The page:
Well, it’s Monday, and the Alaskan “trial of the century” resumes. Apparently, Juror #4, who left Washington D.C. last week because of the death of her father, could not be reached over the weekend, leaving the Judge to appoint one of the four alternate jurors to take her place.
The jury must now go back to square one, and begin their deliberations over again about whether Senator Ted Stevens is guilty of seven felony indictments for failure to disclose more than $250,000 in gifts and home renovations on his Senate disclosure forms. Two full days of deliberation are lost, but the trial will now continue.
Although it’s impossible to tell exactly where they were in their deliberations before losing – and then regaining – a juror, the jury appears to be moving at a pretty fast clip so far. They got the case Wednesday afternoon and sent Sullivan a note Thursday afternoon asking to go home a little early and saying they had reviewed all of the instructions.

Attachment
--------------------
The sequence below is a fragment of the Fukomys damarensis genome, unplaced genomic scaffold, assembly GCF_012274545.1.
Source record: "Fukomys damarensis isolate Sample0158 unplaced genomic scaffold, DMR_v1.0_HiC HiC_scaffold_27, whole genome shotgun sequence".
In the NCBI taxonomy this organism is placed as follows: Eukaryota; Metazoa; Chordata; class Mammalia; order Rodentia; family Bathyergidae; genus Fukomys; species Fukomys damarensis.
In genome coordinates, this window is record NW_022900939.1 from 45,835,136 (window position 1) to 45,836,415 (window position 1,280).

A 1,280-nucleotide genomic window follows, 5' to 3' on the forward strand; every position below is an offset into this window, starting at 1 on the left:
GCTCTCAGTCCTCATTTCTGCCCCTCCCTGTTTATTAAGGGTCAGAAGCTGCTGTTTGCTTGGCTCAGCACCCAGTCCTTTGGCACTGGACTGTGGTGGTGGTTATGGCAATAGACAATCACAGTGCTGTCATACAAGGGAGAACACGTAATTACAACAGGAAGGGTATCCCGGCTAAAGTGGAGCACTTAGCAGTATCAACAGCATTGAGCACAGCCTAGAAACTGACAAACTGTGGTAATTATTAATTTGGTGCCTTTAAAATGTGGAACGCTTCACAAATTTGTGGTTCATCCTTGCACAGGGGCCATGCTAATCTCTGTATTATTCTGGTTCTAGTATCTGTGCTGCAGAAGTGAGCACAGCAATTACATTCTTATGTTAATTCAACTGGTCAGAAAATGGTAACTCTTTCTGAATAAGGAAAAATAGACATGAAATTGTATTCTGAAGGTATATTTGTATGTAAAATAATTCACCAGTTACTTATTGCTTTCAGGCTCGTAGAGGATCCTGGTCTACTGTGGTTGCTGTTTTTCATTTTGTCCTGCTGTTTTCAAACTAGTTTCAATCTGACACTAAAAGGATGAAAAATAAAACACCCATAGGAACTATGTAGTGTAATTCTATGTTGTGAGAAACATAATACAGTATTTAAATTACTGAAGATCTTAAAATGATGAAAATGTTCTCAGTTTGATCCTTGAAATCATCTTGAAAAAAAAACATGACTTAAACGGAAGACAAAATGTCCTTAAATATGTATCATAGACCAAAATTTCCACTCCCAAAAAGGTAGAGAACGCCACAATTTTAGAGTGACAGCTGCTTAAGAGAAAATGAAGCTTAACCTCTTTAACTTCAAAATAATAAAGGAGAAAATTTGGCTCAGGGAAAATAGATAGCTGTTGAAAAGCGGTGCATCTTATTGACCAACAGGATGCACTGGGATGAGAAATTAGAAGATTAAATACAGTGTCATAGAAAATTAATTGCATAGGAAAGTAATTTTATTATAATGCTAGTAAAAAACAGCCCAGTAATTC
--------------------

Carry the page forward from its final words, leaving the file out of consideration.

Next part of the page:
It was a positive development for the jury, which has had more than its share of theatrics since it began its deliberations. The judge took note.
“Everyone was smiling, everyone seems to be in a good mood this morning,” the judge said. “No one appeared to be agitated or displeased. That’s all I have to say.”
Their first day of deliberations last week, jurors asked to go home early because they were stressed and needed “clarity.” The second day, Thursday, 11 of the jurors complained in a note about a 12th juror and asked her to be removed from the panel for being rude and prone to “violent outbursts with other jurors.” The judge resolved the problem with a stern lecture on civility and the jurors left Thursday afternoon, seemingly in harmony.
While it’s fairly common for juries to proceed and reach a verdict with only 11 jurors, less than that is almost unheard of. It’s possible that Judge Sullivan decided to place an alternate, rather than proceeding with 11 jurors, in case Juror #9 acts up again and ends up being removed.